I have indeed read it and yes, I find it to be quite an accomplishment as well. I can honestly say that it was the book I most researched and had trouble with. Altough not unreadable, it does require a great deal of concentration, espeacially if one is trying actively to find all the hidden references and meanings that the novel is said to contain. Not being in any way a scholar myself, I am quite certain a good deal of those went right over my head and remained unlocked by my limited cerebral capacities. But i did enoyed reading it and actually intend to reread it sometime soon. I meant to write "in a single day", rather than "a few days" - do not know what happened there.

I agree that a retelling of "The Odyssey" was not the very best way to put it, it would be more apt to say that references it heavily, as well as other elements of greek mythology.

I have a somewhat different opinion of Davis' quest. To my mind it is not mainly guilt that leaves him unable to emotionally connect, but rather fear and the spectre of failure. He was a selfish individual, unable to compromise to anything or anybody but that nevertheless desired fame, glory and recognition. His high opinion of his artistic capacities was unable to cater to any kind of comprimise, despite wanting to achieve said fame and glory. But his desperation and focus on attaining such rewards stunted any artistical claims he made to himself. Which is why he failed to connect with audiences in the clubs - he wasn't being truthfull, his performances were too emotionally removed. His friend's suicide makes him fear that his own desperation and frustration will eventually lead to his own suicide. That, to my mind, is the real weight his friend's death carries to him, not guilt.
So to my mind his quest is a search for his identity and recconection with his muse - that his, to choose between playing for the love of his art without expecting to reape considerable rewards or sacrifice his integrity for fame and glory. Goodman's character, as well as his Poet-Valet were warnings to Davis of the pitfalls and self-destruction that await uncomprimising artists who allow for their frustration to take complete hold of themselves.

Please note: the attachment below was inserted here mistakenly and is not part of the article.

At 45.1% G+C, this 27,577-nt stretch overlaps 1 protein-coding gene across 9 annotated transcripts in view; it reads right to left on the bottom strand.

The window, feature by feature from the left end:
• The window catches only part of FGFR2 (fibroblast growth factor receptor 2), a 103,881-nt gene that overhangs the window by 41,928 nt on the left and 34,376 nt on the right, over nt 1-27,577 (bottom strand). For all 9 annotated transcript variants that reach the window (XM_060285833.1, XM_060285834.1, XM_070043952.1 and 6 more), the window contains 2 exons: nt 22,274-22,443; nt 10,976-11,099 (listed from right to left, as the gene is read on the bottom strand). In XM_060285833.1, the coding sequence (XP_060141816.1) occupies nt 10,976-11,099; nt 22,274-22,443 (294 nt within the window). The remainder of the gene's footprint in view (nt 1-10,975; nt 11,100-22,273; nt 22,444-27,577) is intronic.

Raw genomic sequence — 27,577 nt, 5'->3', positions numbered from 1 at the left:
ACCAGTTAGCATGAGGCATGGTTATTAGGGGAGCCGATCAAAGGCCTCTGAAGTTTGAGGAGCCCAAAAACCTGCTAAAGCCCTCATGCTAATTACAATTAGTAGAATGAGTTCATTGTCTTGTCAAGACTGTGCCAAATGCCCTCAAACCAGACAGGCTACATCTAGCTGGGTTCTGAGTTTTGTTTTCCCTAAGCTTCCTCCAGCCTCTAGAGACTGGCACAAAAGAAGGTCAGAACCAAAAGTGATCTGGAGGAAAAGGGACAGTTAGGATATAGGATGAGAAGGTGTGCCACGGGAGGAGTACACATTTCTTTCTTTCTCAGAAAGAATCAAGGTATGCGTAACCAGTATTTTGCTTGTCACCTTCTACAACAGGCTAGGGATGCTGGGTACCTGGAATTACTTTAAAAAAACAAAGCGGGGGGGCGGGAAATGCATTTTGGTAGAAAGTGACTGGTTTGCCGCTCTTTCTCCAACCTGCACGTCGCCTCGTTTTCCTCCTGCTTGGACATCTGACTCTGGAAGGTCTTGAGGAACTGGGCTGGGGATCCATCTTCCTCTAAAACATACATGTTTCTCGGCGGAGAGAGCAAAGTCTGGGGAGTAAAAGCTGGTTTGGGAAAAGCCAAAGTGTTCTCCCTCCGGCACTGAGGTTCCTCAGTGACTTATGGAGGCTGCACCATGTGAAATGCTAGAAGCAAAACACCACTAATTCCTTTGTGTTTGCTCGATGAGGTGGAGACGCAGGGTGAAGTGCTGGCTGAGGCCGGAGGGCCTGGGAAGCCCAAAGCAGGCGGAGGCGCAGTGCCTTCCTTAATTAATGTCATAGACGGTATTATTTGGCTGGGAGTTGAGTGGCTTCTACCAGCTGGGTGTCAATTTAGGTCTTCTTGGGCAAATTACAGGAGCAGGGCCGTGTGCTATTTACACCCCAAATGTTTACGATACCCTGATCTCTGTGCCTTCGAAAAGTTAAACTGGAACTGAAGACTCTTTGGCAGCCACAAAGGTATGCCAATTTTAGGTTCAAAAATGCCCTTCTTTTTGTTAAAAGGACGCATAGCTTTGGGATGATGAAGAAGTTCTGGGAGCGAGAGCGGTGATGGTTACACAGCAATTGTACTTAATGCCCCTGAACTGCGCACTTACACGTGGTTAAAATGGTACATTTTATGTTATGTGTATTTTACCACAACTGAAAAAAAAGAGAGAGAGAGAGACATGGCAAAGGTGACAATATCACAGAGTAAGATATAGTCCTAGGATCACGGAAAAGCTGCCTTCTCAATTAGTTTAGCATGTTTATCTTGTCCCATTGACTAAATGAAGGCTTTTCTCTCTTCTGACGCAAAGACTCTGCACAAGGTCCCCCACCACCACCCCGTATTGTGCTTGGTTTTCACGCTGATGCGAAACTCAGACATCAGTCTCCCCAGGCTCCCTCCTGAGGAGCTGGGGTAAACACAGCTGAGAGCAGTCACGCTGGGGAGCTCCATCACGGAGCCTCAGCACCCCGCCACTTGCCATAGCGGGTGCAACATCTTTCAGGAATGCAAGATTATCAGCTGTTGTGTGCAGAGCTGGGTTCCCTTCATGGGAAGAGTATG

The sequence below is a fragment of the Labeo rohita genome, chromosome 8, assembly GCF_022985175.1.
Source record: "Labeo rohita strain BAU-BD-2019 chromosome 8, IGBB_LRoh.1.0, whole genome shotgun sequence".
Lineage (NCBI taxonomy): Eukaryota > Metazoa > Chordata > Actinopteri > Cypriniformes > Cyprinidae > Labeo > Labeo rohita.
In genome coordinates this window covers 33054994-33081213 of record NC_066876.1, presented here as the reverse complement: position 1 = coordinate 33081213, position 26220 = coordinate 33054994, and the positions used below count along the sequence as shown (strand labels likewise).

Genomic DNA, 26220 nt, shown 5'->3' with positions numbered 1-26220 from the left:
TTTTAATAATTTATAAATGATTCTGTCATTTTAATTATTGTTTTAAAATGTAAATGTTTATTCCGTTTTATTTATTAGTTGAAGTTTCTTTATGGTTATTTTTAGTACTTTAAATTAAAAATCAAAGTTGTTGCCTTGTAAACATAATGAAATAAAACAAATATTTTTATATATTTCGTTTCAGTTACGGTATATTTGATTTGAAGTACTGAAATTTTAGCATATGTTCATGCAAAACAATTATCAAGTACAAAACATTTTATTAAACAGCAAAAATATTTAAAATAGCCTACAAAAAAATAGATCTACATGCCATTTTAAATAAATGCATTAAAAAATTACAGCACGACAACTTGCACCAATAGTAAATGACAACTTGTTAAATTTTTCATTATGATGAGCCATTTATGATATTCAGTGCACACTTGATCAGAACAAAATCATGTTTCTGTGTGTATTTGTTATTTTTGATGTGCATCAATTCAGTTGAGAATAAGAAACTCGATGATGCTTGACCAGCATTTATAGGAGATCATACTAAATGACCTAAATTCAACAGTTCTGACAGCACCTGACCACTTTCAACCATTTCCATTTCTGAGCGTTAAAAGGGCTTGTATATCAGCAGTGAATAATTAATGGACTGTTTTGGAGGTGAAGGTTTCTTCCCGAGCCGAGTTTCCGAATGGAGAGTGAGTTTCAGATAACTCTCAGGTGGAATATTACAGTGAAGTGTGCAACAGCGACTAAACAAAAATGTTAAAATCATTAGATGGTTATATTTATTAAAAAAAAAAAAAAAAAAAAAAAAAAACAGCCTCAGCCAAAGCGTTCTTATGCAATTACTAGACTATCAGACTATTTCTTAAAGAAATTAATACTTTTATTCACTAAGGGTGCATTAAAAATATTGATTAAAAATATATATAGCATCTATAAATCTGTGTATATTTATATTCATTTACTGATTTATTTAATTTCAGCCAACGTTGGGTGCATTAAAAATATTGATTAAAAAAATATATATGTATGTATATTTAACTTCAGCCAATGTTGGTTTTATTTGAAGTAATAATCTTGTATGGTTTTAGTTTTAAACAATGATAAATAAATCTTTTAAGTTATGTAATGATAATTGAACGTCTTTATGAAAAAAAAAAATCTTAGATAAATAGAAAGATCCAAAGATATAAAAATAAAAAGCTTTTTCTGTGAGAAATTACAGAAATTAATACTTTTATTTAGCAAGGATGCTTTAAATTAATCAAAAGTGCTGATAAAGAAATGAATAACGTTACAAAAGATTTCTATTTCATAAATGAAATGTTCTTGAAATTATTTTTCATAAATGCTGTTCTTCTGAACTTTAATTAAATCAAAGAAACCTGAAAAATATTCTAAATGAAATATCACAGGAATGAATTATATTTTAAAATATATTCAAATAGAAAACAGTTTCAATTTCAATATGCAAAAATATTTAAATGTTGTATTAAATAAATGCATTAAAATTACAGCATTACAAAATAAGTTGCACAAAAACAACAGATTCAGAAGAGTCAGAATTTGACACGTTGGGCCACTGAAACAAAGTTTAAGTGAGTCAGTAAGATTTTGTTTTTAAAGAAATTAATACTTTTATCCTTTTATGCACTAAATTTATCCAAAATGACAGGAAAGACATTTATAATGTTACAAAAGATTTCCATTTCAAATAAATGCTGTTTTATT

In the end, it is clear that he has chosen his artistic intregrity and love of his art over fame and glory. In fact, the presence of Bob Dylan on the music club at the end of the film- a musician whose refusal to comprimise his artistic intgrity did not prevent him nonetheless to achieve massive sucess - seems to suggest that Davis will have a fulfilling life, maybe even a sucessfull life.
BTW, "A Simple Man" allways stroke me as a modern take on the story of Job from the bible. The elements seem to be all there.

Mar 14 - 04:37 AM

Janson Jinnistan

Janson Jinnistan

Out of the Furnace is sorely underrated.

Mar 12 - 05:42 PM

Hugo Emanuel Melo

Hugo Emanuel Melo

I coudn't agree more.

Mar 13 - 05:37 AM

Hugo Emanuel Melo

Hugo Emanuel Melo

I do not know if you read James Joyce's "Ulysses" or not, but the novel makes constant paralells to Homer's "The Odyssey". It's chapters are named after some of Homer's characters and the all point of the book is to underline that tragedy is to be found on everyday life, even in the course of a few days, which is the period of time covered in the novel. It establishes constant paralells to The Odyssey. So you can hardly reference Joyce's "Ulysses" without comparing it to Homer's work. As for the Coen's movie, it has too many references to greek mythology for such relation to be ignored. "The Gate Of Horn" - where he plays the song to the music producer - brings you back to the gate of horn and ivory, which is a literary image that means to distinguish true dreams from false, used for the first time in literature on Homer's work; the journey he takes with Goodman's character's is very eerie and surreal- very akin to a trip to the underworld, amongst many others.